Efficacy of robot-assisted fingers training in chronic stroke survivors: A pilot randomized-controlled trial
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AbstractBackground: While constraint-induced movement therapy (CIMT) is one of the most promising techniques for upper limb rehabilitation after stroke, it requires high residual function to start with. Robotic device, on the other hand, can provide intention-driven assistance and is proven capable to complement conventional therapy. However, with many robotic devices focus on more proximal joints like shoulder and elbow, recovery of hand and fingers functions have become a challenge. Here we propose the use of robotic device to assist hand and fingers functions training and we aim to evaluate the potential efficacy of intention-driven robot-assisted fingers training. Methods: Participants (6 to 24 months post-stroke) were randomly assigned into two groups: robot-assisted (robot) and non-assisted (control) fingers training groups. Each participant underwent 20-session training. Action Research Arm Test (ARAT) was used as the primary outcome measure, while, Wolf Motor Function Test (WMFT) score, its functional tasks (WMFT-FT) sub-score, Fugl-Meyer Assessment (FMA), its shoulder and elbow (FMA-SE) sub-score, and finger individuation index (FII) served as secondary outcome measures. Results: Nineteen patients completed the 20-session training (Trial Registration: HKClinicalTrials.com HKCTR-1554); eighteen of them came back for a 6-month follow-up. Significant improvements (p∈<∈0.05) were found in the clinical scores for both robot and control group after training. However, only robot group maintained the significant difference in the ARAT and FMA-SE six months after the training. The WMFT-FT score and time post-training improvements of robot group were significantly better than those of the control group. Conclusions: This study showed the potential efficacy of robot-assisted fingers training for hand and fingers rehabilitation and its feasibility to facilitate early rehabilitation for a wider population of stroke survivors; and hence, can be used to complement CIMT.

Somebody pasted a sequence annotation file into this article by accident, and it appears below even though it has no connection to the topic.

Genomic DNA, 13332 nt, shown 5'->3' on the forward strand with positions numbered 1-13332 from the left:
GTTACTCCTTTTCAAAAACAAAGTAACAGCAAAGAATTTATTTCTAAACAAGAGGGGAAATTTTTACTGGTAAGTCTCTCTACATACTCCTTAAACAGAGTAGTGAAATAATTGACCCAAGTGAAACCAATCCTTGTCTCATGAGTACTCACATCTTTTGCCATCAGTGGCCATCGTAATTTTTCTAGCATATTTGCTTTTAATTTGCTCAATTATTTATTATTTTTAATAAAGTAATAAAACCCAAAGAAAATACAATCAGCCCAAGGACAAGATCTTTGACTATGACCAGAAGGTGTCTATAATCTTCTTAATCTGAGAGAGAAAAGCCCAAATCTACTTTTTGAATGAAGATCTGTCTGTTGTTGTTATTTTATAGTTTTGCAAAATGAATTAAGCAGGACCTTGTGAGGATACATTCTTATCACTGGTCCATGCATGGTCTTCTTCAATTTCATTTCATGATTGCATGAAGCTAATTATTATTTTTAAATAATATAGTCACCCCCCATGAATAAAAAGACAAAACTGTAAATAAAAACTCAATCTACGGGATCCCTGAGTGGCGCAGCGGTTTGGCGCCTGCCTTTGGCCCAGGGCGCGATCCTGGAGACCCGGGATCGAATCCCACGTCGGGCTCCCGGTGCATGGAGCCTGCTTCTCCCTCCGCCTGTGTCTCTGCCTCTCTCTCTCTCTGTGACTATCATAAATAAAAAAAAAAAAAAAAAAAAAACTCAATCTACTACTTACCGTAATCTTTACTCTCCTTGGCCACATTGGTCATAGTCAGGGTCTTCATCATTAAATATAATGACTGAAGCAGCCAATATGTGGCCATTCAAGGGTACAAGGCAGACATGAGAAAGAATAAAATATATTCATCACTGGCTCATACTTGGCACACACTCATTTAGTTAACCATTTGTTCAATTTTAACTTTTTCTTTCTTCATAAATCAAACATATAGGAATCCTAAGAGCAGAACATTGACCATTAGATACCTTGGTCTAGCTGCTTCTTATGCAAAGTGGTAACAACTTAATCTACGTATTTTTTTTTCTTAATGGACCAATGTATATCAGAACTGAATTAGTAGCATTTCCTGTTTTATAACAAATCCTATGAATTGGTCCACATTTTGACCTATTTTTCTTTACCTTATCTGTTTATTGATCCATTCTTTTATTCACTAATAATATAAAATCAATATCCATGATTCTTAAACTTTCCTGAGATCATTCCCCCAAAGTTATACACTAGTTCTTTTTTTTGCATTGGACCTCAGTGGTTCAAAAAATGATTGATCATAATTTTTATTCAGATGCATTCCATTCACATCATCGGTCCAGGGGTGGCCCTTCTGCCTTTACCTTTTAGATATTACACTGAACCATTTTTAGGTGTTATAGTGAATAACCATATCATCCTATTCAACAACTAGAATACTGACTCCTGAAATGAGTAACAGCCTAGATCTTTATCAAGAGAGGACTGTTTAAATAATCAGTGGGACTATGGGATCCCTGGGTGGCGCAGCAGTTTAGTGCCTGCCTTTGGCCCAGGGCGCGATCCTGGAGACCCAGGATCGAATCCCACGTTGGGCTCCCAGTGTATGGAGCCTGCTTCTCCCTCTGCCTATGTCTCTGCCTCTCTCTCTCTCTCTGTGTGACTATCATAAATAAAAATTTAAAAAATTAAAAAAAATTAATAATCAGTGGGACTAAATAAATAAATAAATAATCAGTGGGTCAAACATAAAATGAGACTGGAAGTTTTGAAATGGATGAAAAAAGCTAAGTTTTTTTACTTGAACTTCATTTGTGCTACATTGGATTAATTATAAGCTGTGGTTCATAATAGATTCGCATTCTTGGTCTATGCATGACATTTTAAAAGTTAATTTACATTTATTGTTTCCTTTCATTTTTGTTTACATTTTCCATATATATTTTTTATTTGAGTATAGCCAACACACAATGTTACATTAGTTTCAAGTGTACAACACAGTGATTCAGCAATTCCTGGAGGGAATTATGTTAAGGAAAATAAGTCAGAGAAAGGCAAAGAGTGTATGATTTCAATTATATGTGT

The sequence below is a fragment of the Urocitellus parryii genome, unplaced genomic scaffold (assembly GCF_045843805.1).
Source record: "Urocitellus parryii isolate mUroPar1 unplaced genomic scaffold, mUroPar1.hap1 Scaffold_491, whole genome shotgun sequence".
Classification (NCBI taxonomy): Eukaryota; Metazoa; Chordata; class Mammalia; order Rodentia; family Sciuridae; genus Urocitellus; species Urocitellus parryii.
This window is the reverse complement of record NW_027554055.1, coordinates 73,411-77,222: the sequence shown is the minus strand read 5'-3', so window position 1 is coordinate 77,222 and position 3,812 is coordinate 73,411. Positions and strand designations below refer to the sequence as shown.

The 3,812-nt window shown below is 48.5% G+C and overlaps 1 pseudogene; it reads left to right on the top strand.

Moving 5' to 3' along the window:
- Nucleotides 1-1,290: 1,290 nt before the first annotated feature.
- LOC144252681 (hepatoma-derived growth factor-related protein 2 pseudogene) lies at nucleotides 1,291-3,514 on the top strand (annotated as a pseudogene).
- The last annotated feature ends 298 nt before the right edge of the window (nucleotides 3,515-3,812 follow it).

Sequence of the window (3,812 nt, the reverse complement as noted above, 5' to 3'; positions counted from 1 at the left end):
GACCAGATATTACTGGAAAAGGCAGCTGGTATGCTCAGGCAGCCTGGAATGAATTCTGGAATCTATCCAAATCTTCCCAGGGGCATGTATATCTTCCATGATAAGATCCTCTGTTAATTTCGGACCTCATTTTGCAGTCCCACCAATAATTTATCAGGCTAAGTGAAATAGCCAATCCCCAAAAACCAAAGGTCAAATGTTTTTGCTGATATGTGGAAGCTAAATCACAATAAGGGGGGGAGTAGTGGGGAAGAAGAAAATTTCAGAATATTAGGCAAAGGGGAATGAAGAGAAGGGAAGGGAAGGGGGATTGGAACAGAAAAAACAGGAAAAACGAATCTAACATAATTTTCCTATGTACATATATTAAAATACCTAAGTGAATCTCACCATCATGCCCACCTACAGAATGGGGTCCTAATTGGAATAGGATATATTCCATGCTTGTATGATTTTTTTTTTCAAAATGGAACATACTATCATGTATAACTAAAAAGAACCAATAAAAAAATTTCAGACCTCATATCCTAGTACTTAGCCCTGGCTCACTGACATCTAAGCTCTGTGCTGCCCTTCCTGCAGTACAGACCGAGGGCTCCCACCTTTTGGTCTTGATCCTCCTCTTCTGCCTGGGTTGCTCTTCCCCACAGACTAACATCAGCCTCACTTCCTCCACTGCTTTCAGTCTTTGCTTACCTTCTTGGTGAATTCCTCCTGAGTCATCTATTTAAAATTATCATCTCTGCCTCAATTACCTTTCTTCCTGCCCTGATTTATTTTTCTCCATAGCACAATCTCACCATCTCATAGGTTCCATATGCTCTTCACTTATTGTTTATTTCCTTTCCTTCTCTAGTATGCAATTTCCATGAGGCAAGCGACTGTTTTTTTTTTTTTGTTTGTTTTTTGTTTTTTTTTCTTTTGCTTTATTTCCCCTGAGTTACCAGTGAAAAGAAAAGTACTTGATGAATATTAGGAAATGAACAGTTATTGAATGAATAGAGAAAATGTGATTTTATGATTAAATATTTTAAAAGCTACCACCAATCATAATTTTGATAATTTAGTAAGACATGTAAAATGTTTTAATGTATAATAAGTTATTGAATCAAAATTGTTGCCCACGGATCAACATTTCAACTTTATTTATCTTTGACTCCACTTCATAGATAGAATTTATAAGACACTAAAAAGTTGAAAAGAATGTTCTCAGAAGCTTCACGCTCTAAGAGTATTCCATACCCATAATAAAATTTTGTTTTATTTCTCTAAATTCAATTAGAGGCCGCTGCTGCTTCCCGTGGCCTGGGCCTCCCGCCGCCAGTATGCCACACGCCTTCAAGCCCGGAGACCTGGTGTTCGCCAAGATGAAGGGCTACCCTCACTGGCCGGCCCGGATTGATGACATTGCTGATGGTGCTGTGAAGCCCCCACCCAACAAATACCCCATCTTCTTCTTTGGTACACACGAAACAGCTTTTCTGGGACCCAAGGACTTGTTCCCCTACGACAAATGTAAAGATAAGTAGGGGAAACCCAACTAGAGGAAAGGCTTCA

All Author(s) ListSusanto E.A., Tong R.K.Y., Ockenfeld C., Ho N.S.K.
Journal nameJournal of NeuroEngineering and Rehabilitation
Volume Number12
Issue Number1
PublisherBioMed Central
Place of PublicationUnited Kingdom
LanguagesEnglish-United Kingdom
KeywordsChronic stroke, Fingers, Rehabilitation, Robotic rehabilitation, Stroke, Stroke recovery

Last updated on 2021-15-10 at 23:26